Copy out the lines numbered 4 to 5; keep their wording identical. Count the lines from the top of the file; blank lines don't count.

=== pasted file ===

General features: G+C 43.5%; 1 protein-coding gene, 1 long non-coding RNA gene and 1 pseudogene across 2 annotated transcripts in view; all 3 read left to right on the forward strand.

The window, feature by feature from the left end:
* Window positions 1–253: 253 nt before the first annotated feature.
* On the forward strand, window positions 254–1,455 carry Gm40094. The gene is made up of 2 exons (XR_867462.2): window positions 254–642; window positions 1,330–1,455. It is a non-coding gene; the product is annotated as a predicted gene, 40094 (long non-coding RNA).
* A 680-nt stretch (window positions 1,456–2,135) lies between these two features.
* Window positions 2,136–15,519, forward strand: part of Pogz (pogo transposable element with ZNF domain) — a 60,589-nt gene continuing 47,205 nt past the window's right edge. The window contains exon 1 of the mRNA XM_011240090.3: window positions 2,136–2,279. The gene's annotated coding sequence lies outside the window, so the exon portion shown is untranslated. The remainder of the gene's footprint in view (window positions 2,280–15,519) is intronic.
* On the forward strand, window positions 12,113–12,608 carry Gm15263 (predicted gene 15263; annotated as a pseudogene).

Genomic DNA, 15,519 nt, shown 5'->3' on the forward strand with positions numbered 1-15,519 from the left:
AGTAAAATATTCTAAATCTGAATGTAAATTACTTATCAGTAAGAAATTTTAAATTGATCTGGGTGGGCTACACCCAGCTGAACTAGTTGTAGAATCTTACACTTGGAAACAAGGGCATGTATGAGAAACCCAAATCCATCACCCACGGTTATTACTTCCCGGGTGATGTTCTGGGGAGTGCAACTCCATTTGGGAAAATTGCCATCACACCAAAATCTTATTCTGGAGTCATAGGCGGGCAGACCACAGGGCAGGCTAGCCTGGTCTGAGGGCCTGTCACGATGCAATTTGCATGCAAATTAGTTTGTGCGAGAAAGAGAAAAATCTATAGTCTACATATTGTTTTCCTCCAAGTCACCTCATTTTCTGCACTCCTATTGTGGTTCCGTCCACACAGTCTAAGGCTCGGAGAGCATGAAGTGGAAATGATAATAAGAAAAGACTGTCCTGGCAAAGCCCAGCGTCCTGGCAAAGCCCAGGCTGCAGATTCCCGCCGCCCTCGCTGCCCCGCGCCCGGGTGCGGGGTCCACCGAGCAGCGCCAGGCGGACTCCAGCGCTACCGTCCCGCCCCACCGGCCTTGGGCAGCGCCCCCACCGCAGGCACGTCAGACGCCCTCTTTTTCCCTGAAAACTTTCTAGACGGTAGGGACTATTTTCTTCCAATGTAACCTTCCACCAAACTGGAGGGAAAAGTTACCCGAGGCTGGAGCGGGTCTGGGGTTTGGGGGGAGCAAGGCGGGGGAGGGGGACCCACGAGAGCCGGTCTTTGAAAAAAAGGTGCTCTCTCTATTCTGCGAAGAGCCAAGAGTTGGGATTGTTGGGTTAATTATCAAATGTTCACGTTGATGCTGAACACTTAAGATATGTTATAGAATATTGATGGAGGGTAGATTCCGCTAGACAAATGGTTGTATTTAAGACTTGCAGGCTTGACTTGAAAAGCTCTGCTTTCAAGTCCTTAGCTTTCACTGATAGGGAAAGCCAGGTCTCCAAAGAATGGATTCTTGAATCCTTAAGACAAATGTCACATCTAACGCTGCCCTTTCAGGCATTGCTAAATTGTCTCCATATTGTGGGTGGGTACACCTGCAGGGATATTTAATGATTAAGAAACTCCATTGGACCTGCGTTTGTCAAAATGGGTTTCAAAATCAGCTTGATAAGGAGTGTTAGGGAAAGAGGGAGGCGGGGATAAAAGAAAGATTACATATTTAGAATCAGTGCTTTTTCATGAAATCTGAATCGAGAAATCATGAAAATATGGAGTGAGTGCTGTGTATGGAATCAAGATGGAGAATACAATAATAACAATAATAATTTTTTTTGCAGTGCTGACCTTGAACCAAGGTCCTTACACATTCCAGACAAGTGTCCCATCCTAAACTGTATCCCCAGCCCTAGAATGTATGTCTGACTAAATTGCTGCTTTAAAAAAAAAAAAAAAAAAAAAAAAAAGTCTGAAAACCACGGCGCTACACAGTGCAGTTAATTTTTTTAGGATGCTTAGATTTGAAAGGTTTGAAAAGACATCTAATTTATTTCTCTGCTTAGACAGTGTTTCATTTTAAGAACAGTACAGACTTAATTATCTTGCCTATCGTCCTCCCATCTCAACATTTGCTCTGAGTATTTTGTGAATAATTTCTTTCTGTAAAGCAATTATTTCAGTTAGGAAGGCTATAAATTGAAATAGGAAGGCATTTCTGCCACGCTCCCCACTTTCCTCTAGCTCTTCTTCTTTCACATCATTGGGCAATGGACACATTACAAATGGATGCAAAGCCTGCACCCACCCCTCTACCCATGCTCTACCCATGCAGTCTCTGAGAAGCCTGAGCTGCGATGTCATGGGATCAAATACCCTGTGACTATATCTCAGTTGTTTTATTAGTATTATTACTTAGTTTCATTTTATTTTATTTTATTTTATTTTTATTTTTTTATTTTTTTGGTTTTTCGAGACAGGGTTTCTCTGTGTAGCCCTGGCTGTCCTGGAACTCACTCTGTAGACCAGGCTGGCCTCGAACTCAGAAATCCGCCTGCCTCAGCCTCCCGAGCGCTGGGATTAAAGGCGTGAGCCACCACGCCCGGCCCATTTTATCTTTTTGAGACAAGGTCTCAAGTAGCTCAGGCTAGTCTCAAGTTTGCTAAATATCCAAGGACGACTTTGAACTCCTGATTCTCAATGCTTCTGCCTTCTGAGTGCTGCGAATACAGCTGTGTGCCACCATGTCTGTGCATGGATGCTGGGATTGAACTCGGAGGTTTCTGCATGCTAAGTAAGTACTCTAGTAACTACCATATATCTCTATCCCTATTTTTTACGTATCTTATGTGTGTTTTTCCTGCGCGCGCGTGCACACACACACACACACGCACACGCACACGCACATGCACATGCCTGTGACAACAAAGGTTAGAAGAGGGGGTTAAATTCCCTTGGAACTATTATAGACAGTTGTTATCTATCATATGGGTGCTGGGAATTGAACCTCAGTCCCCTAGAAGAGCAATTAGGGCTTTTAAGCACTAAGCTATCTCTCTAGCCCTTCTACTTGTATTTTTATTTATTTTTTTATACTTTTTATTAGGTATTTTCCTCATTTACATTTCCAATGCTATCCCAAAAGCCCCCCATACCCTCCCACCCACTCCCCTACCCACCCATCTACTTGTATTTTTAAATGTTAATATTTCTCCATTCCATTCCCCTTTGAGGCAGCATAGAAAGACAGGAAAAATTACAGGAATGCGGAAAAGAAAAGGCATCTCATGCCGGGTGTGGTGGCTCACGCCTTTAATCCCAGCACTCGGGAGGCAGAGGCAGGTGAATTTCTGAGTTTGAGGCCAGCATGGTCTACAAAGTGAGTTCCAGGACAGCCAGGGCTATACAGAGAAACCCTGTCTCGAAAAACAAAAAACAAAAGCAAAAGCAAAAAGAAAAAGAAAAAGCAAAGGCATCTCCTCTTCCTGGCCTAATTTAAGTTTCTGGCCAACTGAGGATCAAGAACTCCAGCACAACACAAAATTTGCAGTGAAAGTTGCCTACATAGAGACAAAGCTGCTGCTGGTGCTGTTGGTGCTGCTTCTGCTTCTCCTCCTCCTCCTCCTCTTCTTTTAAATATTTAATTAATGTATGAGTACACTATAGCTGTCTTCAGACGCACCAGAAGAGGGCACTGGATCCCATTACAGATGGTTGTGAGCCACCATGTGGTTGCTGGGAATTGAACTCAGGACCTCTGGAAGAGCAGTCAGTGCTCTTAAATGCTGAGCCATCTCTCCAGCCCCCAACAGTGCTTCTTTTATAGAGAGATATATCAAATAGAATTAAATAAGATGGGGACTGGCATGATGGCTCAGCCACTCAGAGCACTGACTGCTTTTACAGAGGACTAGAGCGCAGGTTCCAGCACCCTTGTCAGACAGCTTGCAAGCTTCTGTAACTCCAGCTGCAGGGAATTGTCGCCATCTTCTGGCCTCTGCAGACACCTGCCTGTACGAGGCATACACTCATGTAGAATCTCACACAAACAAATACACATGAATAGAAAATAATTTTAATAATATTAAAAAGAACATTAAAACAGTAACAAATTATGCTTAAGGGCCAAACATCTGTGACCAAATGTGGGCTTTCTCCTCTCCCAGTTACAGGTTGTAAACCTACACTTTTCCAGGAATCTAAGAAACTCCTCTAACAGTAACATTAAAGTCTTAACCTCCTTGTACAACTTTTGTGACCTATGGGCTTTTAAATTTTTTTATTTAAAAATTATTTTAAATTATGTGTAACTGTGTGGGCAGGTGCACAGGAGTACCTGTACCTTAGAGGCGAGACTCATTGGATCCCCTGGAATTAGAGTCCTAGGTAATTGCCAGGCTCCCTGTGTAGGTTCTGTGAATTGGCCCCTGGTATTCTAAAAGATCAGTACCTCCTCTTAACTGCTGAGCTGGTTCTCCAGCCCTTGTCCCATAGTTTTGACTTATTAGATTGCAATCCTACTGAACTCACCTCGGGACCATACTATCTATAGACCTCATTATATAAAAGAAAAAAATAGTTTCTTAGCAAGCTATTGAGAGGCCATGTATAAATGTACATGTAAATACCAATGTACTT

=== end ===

* On the forward strand, window positions 254–1,455 carry Gm40094. The gene is made up of 2 exons (XR_867462.2): window positions 254–642; window positions 1,330–1,455. It is a non-coding gene; the product is annotated as a predicted gene, 40094 (long non-coding RNA).
* A 680-nt stretch (window positions 1,456–2,135) lies between these two features.